Use the resources in The Peer Support Manual to ensure all the community, particularly new teachers and parents, understand the operations and benefits of the program. Our Wellbeing Education Consultants are also available to deliver student, staff and parent talks to support your school’s successful communication.

Train Leaders

Before starting the program for 2019, Secondary school Peer Leaders may benefit from the 90 minute refresher training – you can find this in the Secondary Manual. 

Primary Peer Leaders will be set up for success by working through their 2 day training program before beginning the program in Term 2 or 3. If you need assistance with this contact us today.

Briefing and Debriefing

Coordinating Teachers need to ensure that their team of supervising and class teachers have all the information they need to support their Peer Leaders. Some extra time taken in the early stages really helps the sessions run smoothly, so use the resources in your Manual to ensure this is done well, using the feedback forms to inform ongoing guidance for Peer Leaders.

Good luck with Peer Support at your school. Remember that our Wellbeing Education Consultants are available to support you.

Cairns State High School’s Peer Support Program

School Spotlight

Cairns State High School

Cairns State High School launched the Peer Support Program at the start of 2018. The Executive Principal, Chris Zilm, was aware of the impact of the program in other schools and was keen to embed it into the fabric of Cairns State High School.

peer leader students

The Peer Leaders were very enthusiastic about the roles they had taken on and felt that the skills of leadership and facilitation they had learnt and used during the process would also support them with other areas of their lives inside and outside of school. The school’s coordinators noted that this was the first time that some of the students involved had engaged in leadership, and the program’s structure enabled them to experience great success in their roles.

peer leader group of students with coordinators

Cairns State High will continue to implement Peer Support in 2019 after having critically evaluated their first year. Anecdotally, schools have a greater chance of success in keeping The Peer Support Program alive if more staff at the school are trained and involved. Cairns State High School have recently trained another two additional teachers to work alongside the coordinators.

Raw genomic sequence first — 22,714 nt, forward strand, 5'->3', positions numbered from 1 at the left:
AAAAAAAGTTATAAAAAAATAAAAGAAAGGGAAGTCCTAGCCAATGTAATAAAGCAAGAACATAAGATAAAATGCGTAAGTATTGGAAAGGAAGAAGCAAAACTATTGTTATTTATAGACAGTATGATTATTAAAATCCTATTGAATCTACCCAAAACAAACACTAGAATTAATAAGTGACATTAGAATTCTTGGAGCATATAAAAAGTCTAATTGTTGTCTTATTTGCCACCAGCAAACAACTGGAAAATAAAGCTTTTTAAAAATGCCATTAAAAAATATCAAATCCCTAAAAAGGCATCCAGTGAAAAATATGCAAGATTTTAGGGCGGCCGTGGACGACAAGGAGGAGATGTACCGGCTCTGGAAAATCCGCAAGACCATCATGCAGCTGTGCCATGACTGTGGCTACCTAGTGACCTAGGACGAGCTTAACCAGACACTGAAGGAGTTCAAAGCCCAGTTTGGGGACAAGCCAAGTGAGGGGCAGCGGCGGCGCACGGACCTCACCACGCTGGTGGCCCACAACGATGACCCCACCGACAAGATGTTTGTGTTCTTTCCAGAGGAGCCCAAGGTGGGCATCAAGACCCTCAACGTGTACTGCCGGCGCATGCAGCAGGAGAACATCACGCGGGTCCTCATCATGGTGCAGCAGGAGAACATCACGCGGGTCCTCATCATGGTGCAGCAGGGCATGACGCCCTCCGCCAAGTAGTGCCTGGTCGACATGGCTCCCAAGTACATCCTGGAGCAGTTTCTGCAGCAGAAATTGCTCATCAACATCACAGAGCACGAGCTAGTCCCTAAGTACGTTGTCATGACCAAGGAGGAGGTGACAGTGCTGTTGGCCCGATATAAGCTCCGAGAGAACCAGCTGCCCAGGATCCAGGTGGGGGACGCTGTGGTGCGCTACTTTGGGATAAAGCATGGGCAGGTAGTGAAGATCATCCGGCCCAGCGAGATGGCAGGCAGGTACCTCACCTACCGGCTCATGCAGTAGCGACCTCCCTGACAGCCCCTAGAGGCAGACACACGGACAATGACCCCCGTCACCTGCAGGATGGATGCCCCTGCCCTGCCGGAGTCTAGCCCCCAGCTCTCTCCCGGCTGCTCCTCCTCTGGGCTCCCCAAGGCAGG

The positive experiences of the students at Cairns State High School have been shared with neighbouring schools, and several of them will also be adopting The Peer Support Program in 2019.

The Importance of the Australian Student Wellbeing Framework

The Australian Student Wellbeing Framework (ASWF) was launched in October 2018 to update the National Schools Framework of 2011. Encompassing five main elements of Leadership, Inclusion, Student Voice, Partnerships and Support it has the purpose of complementing and guiding the whole school community to ensure safety is maintained, positive relationships are built and wellbeing is promoted.

The content and strategies of Peer Support resources offer practical ways for schools to activate the ASWF.

Support ASWF

One of the primary focuses of the Support element of the ASWF is promoting resilience, raising awareness and understanding of wellbeing and embedding positive behaviour as part of the fabric of the school. The evidence informed, whole school and peer led approach of The Peer Support Program supports this component. Teachers are engaged in professional learning to ensure consistent implementation of the program in line with whole school plans for wellbeing and positive behaviour.